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Mass. gas bans unlikely to survive legal challenge, solicitors warn

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Mass. gas bans unlikely to survive legal challenge, solicitors warn

Boston-area lawmakers are forging ahead with legislation prohibiting natural gas in new buildings despite legal opinions that the ordinances will probably not survive widely anticipated lawsuits.

City solicitors have warned lawmakers in Cambridge and Newton, Mass., that courts are likely to determine that the gas bans are preempted by state law, which broadly protects consumer access to gas and electric power. In light of the analysis, lawmakers have begun to coalesce around a strategy: advance the legislation and fight the legal battle when it comes.

"Even if we lose, it will be well worth the fight, and it will force the state to grapple with this issue," said Quinton Zondervan, a Cambridge city councilman who introduced gas ban legislation modeled after a pioneering ordinance in Berkeley, Calif.

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The legal analysis illustrated how differences in state law could make gas bans more difficult to pass in Massachusetts than in California, where about two dozen local governments have passed such measures this year. The California Energy Commission issued its first approvals to five of the building electrification codes on Dec. 11.

The same day, Cambridge City Solicitor Nancy Glowa delivered her opinion that local lawmakers likely lack the authority to ban natural gas in new buildings. This is because the state of Massachusetts regulates public utilities and the state's building code governs permits for gas infrastructure inside homes and businesses, according to Glowa. Cities typically cannot interfere with the provision of services when the utilities providing the service are regulated by the state, she explained.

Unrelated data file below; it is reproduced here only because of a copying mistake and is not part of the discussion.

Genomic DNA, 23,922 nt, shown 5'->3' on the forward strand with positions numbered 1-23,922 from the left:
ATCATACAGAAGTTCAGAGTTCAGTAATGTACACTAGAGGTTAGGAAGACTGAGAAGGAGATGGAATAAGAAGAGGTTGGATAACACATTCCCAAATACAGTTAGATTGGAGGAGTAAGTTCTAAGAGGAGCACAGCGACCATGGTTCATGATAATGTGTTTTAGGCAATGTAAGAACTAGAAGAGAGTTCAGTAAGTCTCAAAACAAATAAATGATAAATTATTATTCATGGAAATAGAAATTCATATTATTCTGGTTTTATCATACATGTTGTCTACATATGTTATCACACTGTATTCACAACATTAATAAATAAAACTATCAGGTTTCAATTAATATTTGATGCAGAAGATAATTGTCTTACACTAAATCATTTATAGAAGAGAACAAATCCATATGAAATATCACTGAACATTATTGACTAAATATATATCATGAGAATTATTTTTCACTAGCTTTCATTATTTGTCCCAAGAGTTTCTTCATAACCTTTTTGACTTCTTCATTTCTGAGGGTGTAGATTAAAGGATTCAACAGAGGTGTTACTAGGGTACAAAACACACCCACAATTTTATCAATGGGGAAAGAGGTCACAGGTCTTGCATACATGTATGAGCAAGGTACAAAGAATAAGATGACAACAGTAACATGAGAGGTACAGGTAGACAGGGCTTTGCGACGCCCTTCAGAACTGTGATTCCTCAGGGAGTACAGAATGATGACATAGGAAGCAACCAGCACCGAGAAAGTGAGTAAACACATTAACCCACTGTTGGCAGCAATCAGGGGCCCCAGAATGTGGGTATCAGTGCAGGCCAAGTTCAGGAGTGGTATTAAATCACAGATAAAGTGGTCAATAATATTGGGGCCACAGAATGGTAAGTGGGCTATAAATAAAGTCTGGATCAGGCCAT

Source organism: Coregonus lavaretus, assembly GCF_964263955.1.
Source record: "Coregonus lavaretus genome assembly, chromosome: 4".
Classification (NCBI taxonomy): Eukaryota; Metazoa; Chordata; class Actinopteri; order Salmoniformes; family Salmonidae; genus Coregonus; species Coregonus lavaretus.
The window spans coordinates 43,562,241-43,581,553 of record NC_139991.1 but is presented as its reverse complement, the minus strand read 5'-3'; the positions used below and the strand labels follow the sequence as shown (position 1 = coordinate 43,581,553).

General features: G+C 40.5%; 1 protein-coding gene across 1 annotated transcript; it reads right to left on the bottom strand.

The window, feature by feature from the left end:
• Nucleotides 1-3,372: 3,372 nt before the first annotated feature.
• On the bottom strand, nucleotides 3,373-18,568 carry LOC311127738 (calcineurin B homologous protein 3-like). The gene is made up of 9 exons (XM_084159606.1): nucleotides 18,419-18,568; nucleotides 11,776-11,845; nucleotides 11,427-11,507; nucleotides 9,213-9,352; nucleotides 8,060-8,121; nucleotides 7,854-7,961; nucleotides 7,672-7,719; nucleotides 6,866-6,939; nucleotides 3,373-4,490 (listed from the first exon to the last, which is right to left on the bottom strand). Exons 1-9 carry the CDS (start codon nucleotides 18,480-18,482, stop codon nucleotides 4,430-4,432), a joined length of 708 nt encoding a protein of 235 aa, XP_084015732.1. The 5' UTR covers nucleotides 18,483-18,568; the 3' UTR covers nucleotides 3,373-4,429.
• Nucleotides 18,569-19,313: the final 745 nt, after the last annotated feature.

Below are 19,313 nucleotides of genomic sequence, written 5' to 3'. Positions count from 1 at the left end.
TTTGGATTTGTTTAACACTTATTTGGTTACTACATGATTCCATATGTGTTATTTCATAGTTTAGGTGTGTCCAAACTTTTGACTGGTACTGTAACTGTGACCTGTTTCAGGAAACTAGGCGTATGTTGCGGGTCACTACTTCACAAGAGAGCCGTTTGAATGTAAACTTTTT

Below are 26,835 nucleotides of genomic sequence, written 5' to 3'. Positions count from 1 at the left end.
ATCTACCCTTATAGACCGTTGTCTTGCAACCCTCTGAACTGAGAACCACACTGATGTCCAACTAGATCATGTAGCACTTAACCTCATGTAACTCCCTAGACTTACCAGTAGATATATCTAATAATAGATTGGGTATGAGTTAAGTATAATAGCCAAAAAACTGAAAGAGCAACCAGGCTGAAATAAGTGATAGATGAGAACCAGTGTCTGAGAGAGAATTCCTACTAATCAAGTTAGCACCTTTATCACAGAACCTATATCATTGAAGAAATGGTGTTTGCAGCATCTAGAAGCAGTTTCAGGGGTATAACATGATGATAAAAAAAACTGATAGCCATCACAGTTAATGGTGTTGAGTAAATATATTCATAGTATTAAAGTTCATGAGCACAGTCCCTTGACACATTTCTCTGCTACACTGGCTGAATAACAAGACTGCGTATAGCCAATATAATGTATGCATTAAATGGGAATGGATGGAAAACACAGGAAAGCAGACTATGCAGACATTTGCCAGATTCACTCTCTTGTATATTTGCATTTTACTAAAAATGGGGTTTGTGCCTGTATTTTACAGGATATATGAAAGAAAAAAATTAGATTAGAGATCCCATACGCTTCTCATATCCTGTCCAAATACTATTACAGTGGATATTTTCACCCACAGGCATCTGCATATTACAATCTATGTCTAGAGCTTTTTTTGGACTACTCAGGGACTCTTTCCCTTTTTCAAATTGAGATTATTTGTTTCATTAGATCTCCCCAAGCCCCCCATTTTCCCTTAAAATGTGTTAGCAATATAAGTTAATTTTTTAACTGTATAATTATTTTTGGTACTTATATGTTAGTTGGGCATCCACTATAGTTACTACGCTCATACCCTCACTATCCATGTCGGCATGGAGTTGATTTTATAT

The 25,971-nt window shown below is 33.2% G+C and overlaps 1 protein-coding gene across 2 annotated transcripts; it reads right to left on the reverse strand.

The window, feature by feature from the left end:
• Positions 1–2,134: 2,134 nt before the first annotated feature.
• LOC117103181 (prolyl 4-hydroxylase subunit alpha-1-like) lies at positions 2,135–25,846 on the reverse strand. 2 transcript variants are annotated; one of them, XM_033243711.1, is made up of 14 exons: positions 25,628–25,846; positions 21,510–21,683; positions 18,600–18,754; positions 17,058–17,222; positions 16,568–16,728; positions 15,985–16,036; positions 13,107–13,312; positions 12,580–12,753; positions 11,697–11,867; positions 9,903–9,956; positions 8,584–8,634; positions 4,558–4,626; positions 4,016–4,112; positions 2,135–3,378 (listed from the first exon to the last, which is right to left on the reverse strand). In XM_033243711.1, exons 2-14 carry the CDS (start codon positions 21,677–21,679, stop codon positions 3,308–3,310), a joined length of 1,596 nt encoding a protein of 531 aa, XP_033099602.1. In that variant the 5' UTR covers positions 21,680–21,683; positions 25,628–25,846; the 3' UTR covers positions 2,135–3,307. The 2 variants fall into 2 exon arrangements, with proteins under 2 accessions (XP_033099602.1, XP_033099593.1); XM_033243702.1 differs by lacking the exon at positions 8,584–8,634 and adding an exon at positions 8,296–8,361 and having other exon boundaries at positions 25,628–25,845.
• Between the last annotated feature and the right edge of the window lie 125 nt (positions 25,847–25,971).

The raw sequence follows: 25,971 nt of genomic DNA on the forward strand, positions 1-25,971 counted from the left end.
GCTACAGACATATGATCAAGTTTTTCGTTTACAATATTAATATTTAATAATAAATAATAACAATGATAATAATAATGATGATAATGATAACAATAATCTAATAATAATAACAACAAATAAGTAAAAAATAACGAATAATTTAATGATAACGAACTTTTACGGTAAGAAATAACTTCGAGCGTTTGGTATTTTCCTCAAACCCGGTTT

Zondervan's proposal, like a recently passed measure in Brookline, Mass., seeks to work within the scope of state utility law by strictly banning gas hookups inside buildings and not the infrastructure that runs through city property, such as distribution lines.

However, any approach that attempts to restrict a property occupant's ability to use gas would likely run into the same problem of state preemption, Glowa said. The Cambridge City Council Ordinance Committee advanced the legislation to the full council despite Glowa's analysis.

The assistant city solicitor for Newton, Mass., came to a similar conclusion in a memo to city councilors in October. The solicitor, Andrew Lee, said Massachusetts courts "have consistently held that Chapter 164 [of state law] has the effect of preempting municipalities from regulating" the manufacture and sale of gas.

Cambridge and Newton lawmakers could pursue a home rule petition, a process of seeking new, specific authority from state lawmakers. But both Zondervan and his counterparts in Newton have ruled out that option.

One reason is practical — home rule petitions can languish on state lawmakers' desks — but another is strategic. By petitioning the state, Cambridge and Newton would essentially be admitting that they do not have the authority to implement gas bans, said Newton Councilwoman Emily Norton.

"We don't know that we don't have authority, and it may be better that we just go ahead and pass something and then, if someone doesn't like it, they can sue us," Norton said.

The lawmakers fear a home rule petition could undermine the Brookline ban, which passed as an amendment to town bylaws. The Massachusetts attorney general reviews all changes to town bylaws, and supporters do not want to imply Brookline lacked authority to adopt the measure before the office makes its determination.

Zondervan also stressed that gas ban backers could prevail in a court battle. "There is a possibility that the state says, well, there is a climate emergency and municipalities are well within their rights to say we don't want any more gas," he said.